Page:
Here in Toronto, in the warm summer we are enjoying, I notice that the majority of women riding bicycles are, in fact, wearing dresses! (I know because I have to wait for ages while I yield to them to make a right turn with my motor vehicle). And interestingly enough, and believe me I’ve tried to disprove this(!), the way a dress falls over the bicycle frame is amazingly modest. My theory is that the air pressure induced by the forward motion keeps the dress in place without the slightest possibility of any undue immodesty.

    And these women appear quite comfortable and cool; there are no facial grimaces caused by sore private parts – just as is the case with men, the bicycle seat is designed to provide support primarily to the base of the spine, so please, ladies, if you like wearing dresses, feel free to cycle in them in the sure knowledge that your modesty will remain intact.

    Thank you.

  10. gretchen July 15th, 2009 10:06 pm

    Thanks Jeff – that’s an interesting observation. Feel free to post here anytime. ;)

  11. Felicity September 10th, 2009 6:03 am

    Girls have a shorter reach as generally women have longer legs and shorter bodies whilst men are the opposite, so a girls bike has a more compact frame so you do not have to over stretch when reaching for the handlebars. Obviously not everyone is the same so it is best to go to a local bike shop and try out different models to find out what is best for you. Continental Europe class the drop bar bike as unisex not girls.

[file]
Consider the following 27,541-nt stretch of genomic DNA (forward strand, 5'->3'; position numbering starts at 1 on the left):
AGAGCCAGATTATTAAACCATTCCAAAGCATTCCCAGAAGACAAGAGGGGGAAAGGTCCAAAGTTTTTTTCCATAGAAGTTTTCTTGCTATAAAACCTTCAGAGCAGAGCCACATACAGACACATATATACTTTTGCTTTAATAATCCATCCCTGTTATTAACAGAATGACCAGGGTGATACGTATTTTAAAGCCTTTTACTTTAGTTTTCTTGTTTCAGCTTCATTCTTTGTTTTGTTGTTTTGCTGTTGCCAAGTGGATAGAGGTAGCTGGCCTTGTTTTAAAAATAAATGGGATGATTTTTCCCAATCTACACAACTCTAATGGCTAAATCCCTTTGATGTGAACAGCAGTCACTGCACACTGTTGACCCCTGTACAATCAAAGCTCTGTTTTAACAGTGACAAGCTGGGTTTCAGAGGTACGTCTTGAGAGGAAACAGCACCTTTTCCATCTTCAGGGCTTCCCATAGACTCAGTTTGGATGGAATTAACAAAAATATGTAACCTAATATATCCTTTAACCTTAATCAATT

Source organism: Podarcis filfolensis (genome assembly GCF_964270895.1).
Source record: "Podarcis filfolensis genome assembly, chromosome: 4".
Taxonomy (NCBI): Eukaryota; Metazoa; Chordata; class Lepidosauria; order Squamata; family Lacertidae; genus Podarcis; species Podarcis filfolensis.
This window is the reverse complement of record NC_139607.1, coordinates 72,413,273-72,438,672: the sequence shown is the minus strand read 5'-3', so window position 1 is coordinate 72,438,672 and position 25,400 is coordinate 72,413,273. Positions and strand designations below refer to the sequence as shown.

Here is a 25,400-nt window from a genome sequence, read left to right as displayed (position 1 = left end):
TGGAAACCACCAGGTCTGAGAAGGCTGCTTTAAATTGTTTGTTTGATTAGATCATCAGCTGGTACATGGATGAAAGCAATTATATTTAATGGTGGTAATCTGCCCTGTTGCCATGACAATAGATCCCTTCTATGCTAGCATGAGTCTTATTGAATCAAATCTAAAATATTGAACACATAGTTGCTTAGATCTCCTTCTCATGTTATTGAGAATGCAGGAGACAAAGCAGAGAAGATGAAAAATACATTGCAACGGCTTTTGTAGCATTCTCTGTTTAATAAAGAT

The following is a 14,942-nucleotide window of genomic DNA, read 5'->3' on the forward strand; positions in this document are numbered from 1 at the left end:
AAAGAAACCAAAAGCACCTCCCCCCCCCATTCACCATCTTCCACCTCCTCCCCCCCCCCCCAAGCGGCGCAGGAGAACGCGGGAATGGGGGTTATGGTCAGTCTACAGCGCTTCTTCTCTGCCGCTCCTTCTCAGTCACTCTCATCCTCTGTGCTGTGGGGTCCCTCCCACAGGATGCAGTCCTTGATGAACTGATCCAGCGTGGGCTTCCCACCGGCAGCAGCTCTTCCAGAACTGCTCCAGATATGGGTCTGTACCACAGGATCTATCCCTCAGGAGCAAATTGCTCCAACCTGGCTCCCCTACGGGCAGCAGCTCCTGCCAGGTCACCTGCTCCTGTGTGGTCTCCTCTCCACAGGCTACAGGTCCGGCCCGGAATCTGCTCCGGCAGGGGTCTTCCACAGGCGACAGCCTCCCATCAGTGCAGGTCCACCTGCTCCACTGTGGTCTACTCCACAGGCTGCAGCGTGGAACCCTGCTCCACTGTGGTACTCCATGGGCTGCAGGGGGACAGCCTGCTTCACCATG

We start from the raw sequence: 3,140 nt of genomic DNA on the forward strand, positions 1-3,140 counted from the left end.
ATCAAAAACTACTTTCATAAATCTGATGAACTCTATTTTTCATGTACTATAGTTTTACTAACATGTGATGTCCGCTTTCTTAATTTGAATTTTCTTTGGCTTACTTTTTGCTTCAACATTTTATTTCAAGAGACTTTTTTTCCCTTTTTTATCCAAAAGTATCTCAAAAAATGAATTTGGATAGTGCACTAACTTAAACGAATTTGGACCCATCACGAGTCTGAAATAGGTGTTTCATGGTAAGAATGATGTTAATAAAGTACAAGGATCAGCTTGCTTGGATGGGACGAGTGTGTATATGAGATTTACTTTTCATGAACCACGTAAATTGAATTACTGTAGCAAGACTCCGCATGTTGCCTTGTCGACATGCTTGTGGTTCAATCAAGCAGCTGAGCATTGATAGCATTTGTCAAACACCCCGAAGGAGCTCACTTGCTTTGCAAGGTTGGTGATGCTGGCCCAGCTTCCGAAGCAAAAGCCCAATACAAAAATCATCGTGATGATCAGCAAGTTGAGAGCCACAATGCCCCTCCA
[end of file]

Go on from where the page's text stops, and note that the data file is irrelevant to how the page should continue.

12. Wadhamite September 16th, 2009 5:33 pm

    I cycle a lot and purchase a lot of used bikes to combine or use for parts. The girls’ models tend to be in better condition! I suppose, in theory, girls weigh less and are less “macho” in trying to destroy things.

    The seats differ sometimes, however; a long nose supports a girl’s underside anatomy better, but gets in the way of the parts boys need to protect.

    I favor a “mixte” unisex frame myself; as long as all major parts are adjustable, fitting a particular torso shouldn’t be a problem.

  13. Jenn November 9th, 2009 4:48 am


    I am 5’4″ and I find it uncomfortable to push off with the male frame on a standard adult bike. So if I want a bike, I either have to look for a female’s adult bike or a large children’s bike.

    Also, if you think about it, why would we, as consumers, want cookie-cutter bikes? Most of us want bikes that are suited to our own individual needs and gender/dress wearing is a part of that.

  14. dan September 5th, 2010 12:31 pm

    girl bikes have one bare because so you ride will wering a skirt

  15. sami madison May 5th, 2011 5:37 pm

    I’m OLD and I prefer a womans bike frame because I don’t have to swing my leg OVER the center bar.

  16. sami madison May 5th, 2011 5:39 pm

    of course, I almost for got that it is nice to have the girls frame when I am wearing a skirt. ALTHOUGH– my skirts are so short that I think it hardly matters these days